Monday, November 13, 2017

My Log 563 Nov 13 2017: Senate does something good: insists on government abolishing sexism from the Indian Act: and not before time!

The news that the government is bringing in legislation to abolish all sexism from the Indian Act is good in more ways than one.  The second way it is good is that this measure has been forced on the government by the stubborn insistence of the Senate, a body usually dismissed as having no useful function. 
On this occasion, led by two indigenous Senators, Lillian Dyck, of Saskatchewan, the offspring of Cree and Chinese parents, and Murray Sinclair, an Ojibwa from Manitoba, both of them with distinguished records of public service in the indigenous as well as the general interest, the Senate rejected the government’s first version of a bill designed to correct some anomalies in the Indian Act, then rejected a second attempt on the grounds that it still contained some unacceptable provisions, before finally, after long consideration, the government caved before the upper chamber, and has promised  a corrected version of its proposals, which even now, the Senate has delayed from passing because they want to be sure the government has done what it has promised.
If all this works out as promised, some of the most ridiculous provisions of Canadian law ever perpetrated will have been corrected.  I remember the first time I learned of these unconscionable provisions of Indian law, which happened a few days after I first met Indian people in 1968.
I had been assigned to go to a remote village in North-western Ontario, a village accessible only by railway, where a group of native people were reported to be living in appalling conditions. En route I was directed to a native woman in Thunder Bay, Mrs Paul McRae, who had married a non-Indian school principal. Although from a well-known Indian family, one of her brothers the chief of a large local reserve, and a sister one of Canada’s foremost aboriginal artists, she told me she no longer was recognized by the government as an Indian, because of her marriage to a white man.  I could scarcely believe my ears, but she assured me it was true.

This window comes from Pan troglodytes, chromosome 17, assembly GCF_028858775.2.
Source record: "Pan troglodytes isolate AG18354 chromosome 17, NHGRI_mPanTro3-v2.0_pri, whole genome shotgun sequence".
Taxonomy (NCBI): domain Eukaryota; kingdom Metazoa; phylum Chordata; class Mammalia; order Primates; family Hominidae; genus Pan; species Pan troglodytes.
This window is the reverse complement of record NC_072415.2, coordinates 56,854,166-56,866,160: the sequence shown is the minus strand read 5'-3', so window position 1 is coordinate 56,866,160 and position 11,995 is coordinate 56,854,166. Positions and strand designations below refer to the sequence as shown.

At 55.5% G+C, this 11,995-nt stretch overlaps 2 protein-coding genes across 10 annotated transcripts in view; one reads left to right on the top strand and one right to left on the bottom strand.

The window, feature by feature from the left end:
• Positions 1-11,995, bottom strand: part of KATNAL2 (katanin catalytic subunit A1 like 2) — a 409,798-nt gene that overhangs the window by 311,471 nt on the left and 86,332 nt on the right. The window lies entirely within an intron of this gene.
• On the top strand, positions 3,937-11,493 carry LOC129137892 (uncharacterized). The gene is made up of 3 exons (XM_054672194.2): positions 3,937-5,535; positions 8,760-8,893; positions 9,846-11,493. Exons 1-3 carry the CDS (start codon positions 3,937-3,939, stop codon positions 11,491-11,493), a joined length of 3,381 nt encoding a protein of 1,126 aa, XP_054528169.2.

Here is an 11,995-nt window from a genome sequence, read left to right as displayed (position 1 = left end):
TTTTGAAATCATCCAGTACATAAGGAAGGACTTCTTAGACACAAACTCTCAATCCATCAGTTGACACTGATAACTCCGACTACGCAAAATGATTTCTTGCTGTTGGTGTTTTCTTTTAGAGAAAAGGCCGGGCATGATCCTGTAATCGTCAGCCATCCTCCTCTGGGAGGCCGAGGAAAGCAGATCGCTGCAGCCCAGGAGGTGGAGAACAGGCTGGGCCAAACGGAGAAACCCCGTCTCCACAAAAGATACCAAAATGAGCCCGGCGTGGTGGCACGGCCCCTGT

She generously handed me on to Chief Willie John, chief of the Lake Helen reserve, at the foot of Lake Nipigon, the lake that lies directly north of Lake Superior.  That was one of the luckiest accidents that ever happened to me, because Willie was a wonderful little man with whom I spent the next week or so as we travelled north to Geraldton, where we caught the train across the wilderness of north-western Ontario to Armstrong, the small town in question.  When I went to pick him up,  Willie introduced me to his wife, whom  he had married while in the army. She was a full status Indian, he said, because though a Yorkshirewoman  born and bred, she had married a status Indian.  Once again my jaw dropped at this insanity. But it was only the beginning of  similar shocks I received in the next thirty years or so as I familiarized myself with the legislative record of what Canada’s settlers from Europe, who had arrived equipped with a formidable arsenal of ignorance and arrogance,  had imposed on the original inhabitants. It was a vast assembly of laws designed to destroy the way of life of these people, of whose reality the settlers had only the vaguest idea, and even that dramatically out of focus. Indeed, it was a programme designed to wipe the Indians, so-called, off the face of the earth, a full-scale attack of genocidal proportions, that, fortunately, never really succeeded.
That week I spent with Willie John, who was a man of vast experience, successively a soldier, a tugboat captain, a heavy-equipment operator, a social agitator on behalf of returned aboriginal servicemen who arrived home after fighting for freedom to find they still couldn’t vote and had to sit in their own section of the cinemas, and  were forbidden to do this, that and the other because they were treated as children in the care of their big-brother government, introduced me to a Canada I could scarely have imagined existed.